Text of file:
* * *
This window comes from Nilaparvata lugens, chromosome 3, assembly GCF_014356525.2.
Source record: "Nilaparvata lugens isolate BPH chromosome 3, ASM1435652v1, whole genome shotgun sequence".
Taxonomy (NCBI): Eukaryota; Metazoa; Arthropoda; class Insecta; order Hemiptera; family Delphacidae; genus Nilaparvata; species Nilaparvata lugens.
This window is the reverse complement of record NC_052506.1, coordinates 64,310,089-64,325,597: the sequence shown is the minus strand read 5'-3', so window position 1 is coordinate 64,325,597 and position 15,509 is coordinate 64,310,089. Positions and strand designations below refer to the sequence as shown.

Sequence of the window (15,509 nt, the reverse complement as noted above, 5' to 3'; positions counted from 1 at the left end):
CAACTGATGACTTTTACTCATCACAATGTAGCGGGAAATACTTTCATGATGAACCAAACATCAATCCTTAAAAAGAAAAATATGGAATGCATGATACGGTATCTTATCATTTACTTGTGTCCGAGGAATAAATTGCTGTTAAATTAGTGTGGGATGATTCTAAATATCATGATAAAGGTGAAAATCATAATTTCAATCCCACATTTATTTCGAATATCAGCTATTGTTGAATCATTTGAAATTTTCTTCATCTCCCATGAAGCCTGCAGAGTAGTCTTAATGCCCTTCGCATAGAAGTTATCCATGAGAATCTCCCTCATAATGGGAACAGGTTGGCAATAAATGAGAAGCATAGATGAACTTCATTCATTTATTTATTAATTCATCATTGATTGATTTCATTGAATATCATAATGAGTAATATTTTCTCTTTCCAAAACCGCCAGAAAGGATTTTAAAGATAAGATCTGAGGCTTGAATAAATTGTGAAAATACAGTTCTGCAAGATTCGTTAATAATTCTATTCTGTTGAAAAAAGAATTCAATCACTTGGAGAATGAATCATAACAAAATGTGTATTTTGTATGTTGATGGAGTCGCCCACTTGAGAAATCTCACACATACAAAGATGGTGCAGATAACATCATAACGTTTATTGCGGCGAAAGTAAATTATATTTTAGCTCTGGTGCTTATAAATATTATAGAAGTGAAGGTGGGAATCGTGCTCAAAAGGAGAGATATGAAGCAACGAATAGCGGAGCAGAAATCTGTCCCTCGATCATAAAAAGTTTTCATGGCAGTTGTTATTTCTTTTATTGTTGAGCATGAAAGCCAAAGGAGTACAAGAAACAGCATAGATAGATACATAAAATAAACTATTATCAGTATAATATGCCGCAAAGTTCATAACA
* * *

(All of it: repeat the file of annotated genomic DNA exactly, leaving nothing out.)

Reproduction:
This window comes from Nilaparvata lugens, chromosome 3, assembly GCF_014356525.2.
Source record: "Nilaparvata lugens isolate BPH chromosome 3, ASM1435652v1, whole genome shotgun sequence".
Taxonomy (NCBI): Eukaryota; Metazoa; Arthropoda; class Insecta; order Hemiptera; family Delphacidae; genus Nilaparvata; species Nilaparvata lugens.
This window is the reverse complement of record NC_052506.1, coordinates 64,310,089-64,325,597: the sequence shown is the minus strand read 5'-3', so window position 1 is coordinate 64,325,597 and position 15,509 is coordinate 64,310,089. Positions and strand designations below refer to the sequence as shown.

Sequence of the window (15,509 nt, the reverse complement as noted above, 5' to 3'; positions counted from 1 at the left end):
CAACTGATGACTTTTACTCATCACAATGTAGCGGGAAATACTTTCATGATGAACCAAACATCAATCCTTAAAAAGAAAAATATGGAATGCATGATACGGTATCTTATCATTTACTTGTGTCCGAGGAATAAATTGCTGTTAAATTAGTGTGGGATGATTCTAAATATCATGATAAAGGTGAAAATCATAATTTCAATCCCACATTTATTTCGAATATCAGCTATTGTTGAATCATTTGAAATTTTCTTCATCTCCCATGAAGCCTGCAGAGTAGTCTTAATGCCCTTCGCATAGAAGTTATCCATGAGAATCTCCCTCATAATGGGAACAGGTTGGCAATAAATGAGAAGCATAGATGAACTTCATTCATTTATTTATTAATTCATCATTGATTGATTTCATTGAATATCATAATGAGTAATATTTTCTCTTTCCAAAACCGCCAGAAAGGATTTTAAAGATAAGATCTGAGGCTTGAATAAATTGTGAAAATACAGTTCTGCAAGATTCGTTAATAATTCTATTCTGTTGAAAAAAGAATTCAATCACTTGGAGAATGAATCATAACAAAATGTGTATTTTGTATGTTGATGGAGTCGCCCACTTGAGAAATCTCACACATACAAAGATGGTGCAGATAACATCATAACGTTTATTGCGGCGAAAGTAAATTATATTTTAGCTCTGGTGCTTATAAATATTATAGAAGTGAAGGTGGGAATCGTGCTCAAAAGGAGAGATATGAAGCAACGAATAGCGGAGCAGAAATCTGTCCCTCGATCATAAAAAGTTTTCATGGCAGTTGTTATTTCTTTTATTGTTGAGCATGAAAGCCAAAGGAGTACAAGAAACAGCATAGATAGATACATAAAATAAACTATTATCAGTATAATATGCCGCAAAGTTCATAACA